Controversial facilities management group Bosasa, which is under investigation by the police, could win another multimillion-rand government contract.
The controversial facilities management group, Bosasa, which is under investigation by the police for alleged serious tender fraud, could win another multimillion-rand government contract.
“This is incredible. The same company that could be prosecuted by the National Prosecuting Authority is now tendering to protect the NPA’s offices,” an industry insider said this week.
The National Prosecuting Authority (NPA) confirmed on December 7 last year that it had received a report from the Special Investigating Unit (SIU) on allegations of corruption and fraud relating to tenders received by the Bosasa group from the Department of Correctional Services.
The NPA forwarded the report to the police’s Office for Serious Economic Offences for further investigation.
The M&G has reported that the group received work worth more than R2-billion from the department.
Willie Hofmeyr, the head of the SIU, briefed Parliament in November, detailing claims of collusion between senior prison staff and Bosasa employees.
The company has denied any impropriety and has taken legal action against the SIU for allegedly acting outside its constitutional mandate.
Bosasa is now aiming to win the contract, apparently worth almost R1-billion, to protect more than 600 buildings under the Justice Department’s control, including most of the magistrate’s and high courts.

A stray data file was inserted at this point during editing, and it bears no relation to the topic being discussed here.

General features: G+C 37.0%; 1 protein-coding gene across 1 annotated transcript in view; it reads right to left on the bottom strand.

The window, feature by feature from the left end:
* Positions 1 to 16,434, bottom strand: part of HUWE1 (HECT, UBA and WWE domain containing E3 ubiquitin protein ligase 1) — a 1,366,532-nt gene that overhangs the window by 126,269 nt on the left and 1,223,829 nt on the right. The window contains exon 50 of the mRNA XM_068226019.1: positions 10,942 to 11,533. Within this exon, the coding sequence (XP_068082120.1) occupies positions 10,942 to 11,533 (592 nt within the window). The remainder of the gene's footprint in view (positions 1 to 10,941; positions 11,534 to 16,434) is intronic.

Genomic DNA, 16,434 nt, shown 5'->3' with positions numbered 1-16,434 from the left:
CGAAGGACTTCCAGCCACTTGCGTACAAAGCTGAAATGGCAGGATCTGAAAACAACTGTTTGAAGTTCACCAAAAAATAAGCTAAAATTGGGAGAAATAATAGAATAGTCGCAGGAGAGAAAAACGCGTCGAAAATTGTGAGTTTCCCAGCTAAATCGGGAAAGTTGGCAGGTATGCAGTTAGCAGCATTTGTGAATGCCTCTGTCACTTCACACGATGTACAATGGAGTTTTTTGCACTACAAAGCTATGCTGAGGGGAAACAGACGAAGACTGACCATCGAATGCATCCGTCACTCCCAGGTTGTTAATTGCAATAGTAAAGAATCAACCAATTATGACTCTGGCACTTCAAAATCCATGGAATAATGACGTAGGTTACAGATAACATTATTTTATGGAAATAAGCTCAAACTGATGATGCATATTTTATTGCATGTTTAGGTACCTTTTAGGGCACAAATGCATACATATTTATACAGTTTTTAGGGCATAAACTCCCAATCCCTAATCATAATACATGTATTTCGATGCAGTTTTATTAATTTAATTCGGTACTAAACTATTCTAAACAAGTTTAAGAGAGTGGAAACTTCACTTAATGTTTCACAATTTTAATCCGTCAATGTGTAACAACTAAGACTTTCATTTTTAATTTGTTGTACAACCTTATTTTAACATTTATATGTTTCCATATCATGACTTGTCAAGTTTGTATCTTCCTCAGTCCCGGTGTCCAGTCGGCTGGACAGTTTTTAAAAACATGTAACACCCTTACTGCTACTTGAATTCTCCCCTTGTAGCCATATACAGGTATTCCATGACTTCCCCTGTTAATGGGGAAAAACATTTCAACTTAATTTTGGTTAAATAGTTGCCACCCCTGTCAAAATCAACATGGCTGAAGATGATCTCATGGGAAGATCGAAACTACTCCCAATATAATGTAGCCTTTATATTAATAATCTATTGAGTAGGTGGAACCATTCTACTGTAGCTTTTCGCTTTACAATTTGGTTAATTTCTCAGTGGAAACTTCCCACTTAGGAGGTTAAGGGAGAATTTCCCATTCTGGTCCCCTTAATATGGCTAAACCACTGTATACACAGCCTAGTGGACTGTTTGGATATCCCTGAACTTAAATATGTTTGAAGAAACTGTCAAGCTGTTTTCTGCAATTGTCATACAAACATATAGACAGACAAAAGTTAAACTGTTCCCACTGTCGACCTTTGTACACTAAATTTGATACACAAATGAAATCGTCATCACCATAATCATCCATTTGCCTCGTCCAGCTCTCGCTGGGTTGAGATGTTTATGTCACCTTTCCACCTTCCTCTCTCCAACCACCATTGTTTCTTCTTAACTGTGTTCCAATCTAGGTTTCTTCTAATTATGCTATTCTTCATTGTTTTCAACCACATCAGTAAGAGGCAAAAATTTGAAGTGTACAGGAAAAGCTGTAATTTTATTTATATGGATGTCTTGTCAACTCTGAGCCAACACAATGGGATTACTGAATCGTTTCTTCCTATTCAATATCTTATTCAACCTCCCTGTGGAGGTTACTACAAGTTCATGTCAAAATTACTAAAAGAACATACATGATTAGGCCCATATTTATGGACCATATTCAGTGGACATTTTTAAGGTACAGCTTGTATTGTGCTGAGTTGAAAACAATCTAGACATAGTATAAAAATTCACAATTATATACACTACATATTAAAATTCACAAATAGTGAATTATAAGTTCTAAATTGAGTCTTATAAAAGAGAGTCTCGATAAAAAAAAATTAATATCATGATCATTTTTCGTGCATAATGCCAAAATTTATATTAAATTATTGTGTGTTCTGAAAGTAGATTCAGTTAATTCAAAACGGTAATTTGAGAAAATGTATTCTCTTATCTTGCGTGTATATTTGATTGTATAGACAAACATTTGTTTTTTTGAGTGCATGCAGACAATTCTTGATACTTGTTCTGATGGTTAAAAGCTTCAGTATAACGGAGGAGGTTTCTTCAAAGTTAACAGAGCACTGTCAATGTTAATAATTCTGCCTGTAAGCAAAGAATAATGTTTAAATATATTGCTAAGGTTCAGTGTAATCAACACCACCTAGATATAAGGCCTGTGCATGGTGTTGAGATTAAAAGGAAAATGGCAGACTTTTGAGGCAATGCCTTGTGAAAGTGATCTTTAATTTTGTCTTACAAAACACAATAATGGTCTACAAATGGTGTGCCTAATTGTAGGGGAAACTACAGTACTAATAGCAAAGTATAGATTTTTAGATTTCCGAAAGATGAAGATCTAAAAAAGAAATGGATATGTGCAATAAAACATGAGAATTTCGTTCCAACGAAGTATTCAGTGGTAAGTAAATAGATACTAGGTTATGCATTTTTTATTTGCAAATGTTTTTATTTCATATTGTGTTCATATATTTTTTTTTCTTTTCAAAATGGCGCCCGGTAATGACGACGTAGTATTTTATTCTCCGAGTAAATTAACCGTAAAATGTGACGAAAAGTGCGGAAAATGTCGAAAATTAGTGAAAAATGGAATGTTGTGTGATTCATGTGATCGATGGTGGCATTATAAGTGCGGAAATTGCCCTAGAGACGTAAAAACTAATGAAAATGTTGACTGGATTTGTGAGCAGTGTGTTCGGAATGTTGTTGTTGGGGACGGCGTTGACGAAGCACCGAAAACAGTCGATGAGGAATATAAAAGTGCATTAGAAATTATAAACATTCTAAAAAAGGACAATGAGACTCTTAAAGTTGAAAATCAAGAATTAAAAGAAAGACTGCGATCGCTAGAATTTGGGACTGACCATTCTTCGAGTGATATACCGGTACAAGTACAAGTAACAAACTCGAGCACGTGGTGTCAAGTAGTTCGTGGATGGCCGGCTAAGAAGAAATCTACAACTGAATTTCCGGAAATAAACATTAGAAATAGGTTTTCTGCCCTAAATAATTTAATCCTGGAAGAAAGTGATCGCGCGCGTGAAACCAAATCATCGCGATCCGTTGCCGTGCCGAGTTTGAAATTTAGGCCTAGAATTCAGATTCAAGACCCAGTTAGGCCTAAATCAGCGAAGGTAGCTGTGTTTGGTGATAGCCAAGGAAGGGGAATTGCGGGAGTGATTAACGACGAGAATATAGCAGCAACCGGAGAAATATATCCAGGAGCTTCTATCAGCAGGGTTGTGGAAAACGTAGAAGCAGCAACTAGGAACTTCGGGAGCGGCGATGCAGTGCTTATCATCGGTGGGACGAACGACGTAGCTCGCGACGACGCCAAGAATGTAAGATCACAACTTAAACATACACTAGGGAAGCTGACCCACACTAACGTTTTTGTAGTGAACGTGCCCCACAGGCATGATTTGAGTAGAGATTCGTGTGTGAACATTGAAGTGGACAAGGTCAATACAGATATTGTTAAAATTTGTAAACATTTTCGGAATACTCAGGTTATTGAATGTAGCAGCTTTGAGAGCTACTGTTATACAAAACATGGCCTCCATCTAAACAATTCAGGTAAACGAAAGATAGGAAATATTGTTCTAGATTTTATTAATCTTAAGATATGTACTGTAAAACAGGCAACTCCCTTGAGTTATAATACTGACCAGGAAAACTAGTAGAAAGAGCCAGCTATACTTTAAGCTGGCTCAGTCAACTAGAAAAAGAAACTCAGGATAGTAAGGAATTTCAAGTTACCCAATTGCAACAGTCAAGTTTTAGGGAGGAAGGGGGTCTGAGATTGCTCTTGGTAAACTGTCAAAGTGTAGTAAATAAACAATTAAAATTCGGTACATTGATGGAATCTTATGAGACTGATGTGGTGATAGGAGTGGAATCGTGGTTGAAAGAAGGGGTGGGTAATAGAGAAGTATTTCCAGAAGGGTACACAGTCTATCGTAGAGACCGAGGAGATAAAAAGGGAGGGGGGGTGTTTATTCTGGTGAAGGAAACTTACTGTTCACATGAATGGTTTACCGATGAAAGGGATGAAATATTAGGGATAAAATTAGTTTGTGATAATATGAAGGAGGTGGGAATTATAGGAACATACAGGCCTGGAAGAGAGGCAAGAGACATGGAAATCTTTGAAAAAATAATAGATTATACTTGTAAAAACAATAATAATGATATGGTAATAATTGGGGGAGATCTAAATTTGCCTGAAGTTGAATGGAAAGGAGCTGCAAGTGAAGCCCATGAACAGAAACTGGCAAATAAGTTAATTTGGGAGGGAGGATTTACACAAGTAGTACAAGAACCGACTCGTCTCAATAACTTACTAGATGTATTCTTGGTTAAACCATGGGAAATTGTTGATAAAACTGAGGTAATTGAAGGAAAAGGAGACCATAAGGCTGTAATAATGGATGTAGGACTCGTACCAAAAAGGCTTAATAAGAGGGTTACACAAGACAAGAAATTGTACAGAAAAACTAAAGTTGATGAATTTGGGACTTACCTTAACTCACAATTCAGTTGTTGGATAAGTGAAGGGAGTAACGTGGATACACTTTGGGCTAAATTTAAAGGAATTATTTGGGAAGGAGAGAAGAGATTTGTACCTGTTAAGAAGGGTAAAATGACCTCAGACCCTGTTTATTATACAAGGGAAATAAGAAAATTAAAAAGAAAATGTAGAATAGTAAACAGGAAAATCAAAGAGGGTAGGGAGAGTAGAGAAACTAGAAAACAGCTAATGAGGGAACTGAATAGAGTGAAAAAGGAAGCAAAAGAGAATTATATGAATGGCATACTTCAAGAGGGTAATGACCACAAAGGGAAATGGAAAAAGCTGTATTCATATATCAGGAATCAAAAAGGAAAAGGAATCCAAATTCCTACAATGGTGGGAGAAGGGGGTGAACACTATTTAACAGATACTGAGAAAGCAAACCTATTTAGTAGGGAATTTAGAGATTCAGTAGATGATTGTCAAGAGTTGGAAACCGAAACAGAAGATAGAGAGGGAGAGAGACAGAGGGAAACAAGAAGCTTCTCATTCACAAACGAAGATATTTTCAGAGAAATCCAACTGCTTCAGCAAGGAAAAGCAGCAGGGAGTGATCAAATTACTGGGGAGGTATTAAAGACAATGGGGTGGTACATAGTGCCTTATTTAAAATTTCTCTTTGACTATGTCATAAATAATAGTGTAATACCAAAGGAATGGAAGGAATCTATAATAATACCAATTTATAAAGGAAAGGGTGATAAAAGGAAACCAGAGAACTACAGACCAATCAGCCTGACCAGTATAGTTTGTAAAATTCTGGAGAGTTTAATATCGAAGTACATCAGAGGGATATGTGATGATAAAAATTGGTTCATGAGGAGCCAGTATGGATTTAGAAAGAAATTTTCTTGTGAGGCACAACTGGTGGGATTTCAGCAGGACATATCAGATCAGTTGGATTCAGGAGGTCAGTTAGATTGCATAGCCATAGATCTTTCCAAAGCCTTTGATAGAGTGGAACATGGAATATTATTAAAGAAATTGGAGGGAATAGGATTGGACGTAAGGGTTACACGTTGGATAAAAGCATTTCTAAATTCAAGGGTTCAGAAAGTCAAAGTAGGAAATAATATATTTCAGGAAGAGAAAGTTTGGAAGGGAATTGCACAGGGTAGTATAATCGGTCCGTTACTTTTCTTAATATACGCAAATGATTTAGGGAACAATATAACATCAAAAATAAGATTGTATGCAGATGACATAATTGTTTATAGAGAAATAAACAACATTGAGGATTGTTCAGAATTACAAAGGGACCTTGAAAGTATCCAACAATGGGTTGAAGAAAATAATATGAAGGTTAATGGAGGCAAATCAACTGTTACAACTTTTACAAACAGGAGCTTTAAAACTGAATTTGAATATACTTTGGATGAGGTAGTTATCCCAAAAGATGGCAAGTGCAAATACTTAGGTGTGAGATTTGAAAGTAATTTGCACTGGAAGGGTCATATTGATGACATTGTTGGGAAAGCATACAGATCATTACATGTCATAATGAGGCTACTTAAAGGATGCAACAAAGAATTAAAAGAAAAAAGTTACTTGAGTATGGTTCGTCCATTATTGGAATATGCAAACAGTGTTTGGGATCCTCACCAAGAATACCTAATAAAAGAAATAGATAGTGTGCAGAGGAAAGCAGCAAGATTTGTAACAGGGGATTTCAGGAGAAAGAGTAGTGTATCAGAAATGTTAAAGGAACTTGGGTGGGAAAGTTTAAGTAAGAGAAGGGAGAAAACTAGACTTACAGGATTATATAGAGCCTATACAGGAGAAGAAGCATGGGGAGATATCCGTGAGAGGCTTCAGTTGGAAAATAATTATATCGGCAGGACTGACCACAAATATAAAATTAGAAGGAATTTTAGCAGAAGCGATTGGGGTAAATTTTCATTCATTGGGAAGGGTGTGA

Second major justice contract
It would be the group’s second major justice contract. In August 2008, the department awarded Sondolo IT, a company in the Bosasa group, a R600-million contract to install access-control security systems at the courts.
The M&G asked Justice Department spokesperson Tlali Tlali why Bosasa was being considered for the job when the group’s dealings with another state department were under criminal investigation.
“Whilst [the department] is aware of allegations and possible investigations that may or have been instituted against Bosasa and or individuals associated with it, our view is that currently there is nothing that disqualifies them from consideration by the department as the company has ostensibly met tender requirements,” said Tlali.
“Excluding the company based on allegations alone will amount to passing judgement against the company. The court will adjudicate on the allegations.”
He said: “The department is busy with its adjudication [evaluation of short-listed companies] and no decision has been made yet.”